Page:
Western Maryland to examine melee Officers overreacted, college students say


With dusk settling over Western Maryland College in Westminster, the annual Spring Fling in "Red Square" was exactly what students had hoped for -- music in the air, dancing with friends, a chance to take a break from studying.

But on a grassy hill across from the red-brick plaza, police say a different scene was playing itself out Saturday evening. Nearly 300 revelers had gathered in the quad. Some were drinking alcohol, others were removing couches and chairs from dorm rooms. A campus security guard, with bullhorn in hand, tried to disperse the crowd, but the party continued, officials said.

By the time it ended, beer bottles were flying, two students were arrested, and police in riot gear were firing pepper spray.

How did this happen at a campus where the 1,500 students generally live so quietly that their presence is unnoticed in the small city where they go to school?

No one seems to know. Police and college officials say the incident is an isolated one. The last public disturbance of this magnitude to occur at the school took place more than 20 years ago, when the local Fire Department was called to hose down rowdy students.

"This is a very quiet college," said Don Schumaker, spokesman for the school. "I can't think of anything to compare this to."

The melee is not expected to affect future Spring Fling events, a tradition at the school for at least two decades. The annual festival of music and games is designed to help students release energy before the last week of school and final exams.

"At this point, we don't have any plans to put an end to Spring Fling, and I don't think that's something we'll be looking at," Schumaker said. "We view what happened on the quad as an isolated incident that had nothing to do with Spring Fling."

Western Maryland College sits on a hill overlooking the city, population 15,000. The school was founded in 1867 and is known for its 19th-century brick buildings.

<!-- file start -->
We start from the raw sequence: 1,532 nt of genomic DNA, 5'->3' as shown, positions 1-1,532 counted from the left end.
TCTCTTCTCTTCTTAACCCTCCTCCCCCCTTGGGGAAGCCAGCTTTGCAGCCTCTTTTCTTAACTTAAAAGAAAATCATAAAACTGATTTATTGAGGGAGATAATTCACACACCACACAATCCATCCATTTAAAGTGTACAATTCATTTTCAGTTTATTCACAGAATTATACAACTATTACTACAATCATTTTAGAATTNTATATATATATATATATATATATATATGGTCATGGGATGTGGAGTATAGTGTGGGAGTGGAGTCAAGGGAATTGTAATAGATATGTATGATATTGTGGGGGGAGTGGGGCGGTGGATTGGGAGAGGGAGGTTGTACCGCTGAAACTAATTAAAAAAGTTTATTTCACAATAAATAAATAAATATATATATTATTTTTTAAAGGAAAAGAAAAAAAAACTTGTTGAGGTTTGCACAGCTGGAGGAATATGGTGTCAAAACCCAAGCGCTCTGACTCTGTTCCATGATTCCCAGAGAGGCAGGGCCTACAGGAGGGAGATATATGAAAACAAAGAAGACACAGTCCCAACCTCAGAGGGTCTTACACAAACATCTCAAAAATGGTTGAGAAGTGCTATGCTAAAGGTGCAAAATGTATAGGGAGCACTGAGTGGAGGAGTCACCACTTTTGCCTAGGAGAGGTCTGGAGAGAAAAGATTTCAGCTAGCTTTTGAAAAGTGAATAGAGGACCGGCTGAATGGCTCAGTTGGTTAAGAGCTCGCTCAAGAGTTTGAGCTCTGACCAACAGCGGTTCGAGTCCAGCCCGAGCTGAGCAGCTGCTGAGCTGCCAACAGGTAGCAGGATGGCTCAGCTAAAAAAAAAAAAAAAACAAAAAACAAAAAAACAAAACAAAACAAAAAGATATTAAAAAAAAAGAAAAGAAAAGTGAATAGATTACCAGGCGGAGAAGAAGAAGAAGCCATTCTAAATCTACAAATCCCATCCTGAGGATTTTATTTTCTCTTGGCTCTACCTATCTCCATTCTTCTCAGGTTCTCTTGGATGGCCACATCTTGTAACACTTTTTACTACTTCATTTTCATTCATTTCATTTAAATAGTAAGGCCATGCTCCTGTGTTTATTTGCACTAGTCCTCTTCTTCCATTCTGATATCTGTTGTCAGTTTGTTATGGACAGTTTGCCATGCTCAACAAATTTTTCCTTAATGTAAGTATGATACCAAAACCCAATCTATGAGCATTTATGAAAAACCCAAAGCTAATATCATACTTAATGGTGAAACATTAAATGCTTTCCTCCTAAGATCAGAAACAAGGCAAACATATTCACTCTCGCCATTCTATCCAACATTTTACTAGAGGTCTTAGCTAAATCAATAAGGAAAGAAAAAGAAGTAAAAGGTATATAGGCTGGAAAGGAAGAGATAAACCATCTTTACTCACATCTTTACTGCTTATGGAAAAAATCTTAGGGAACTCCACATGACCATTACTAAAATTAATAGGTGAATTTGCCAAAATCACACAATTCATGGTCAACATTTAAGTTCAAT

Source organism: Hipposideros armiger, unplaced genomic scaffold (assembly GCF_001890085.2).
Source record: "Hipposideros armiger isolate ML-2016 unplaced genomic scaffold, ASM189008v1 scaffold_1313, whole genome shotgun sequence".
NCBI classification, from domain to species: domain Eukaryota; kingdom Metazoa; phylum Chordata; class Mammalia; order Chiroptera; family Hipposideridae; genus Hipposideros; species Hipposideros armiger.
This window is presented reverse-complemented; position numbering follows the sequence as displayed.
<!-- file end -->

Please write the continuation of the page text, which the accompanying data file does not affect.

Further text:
By all accounts, the incident started about 7 p.m., when a campus safety officer swept through the quad in response to complaints about rowdiness and public drinking.

After seeing open beer containers lying on the grass, the officer urged students to disperse. His warnings went unheeded, and city police were called.

"We have a very good relationship with the local Police Department," said Michael N. Webster, director of campus safety. "They are invited to patrol the campus, and often respond to incidents here at the school."

Campus safety consists of Webster and nine uniformed officers. Webster and two of the officers have police powers, but none of the officers carries a weapon. As a result, public disturbances at the school are often handled by Westminster Police Department.

But Saturday, local police say they were unable to control the crowd and asked state police to help.

About a dozen city and state police officers responded -- many of them in riot gear. A police dog unit and bicycle patrolmen were also on hand. It took more than 40 minutes -- and a plea by Philip Sayre, director of student life -- to calm the crowd. The youths dispersed after it began raining about 8 p.m.

"The incident had escalated to a point where the officers felt threatened," said Lt. Dean Brewer of the Westminster city police.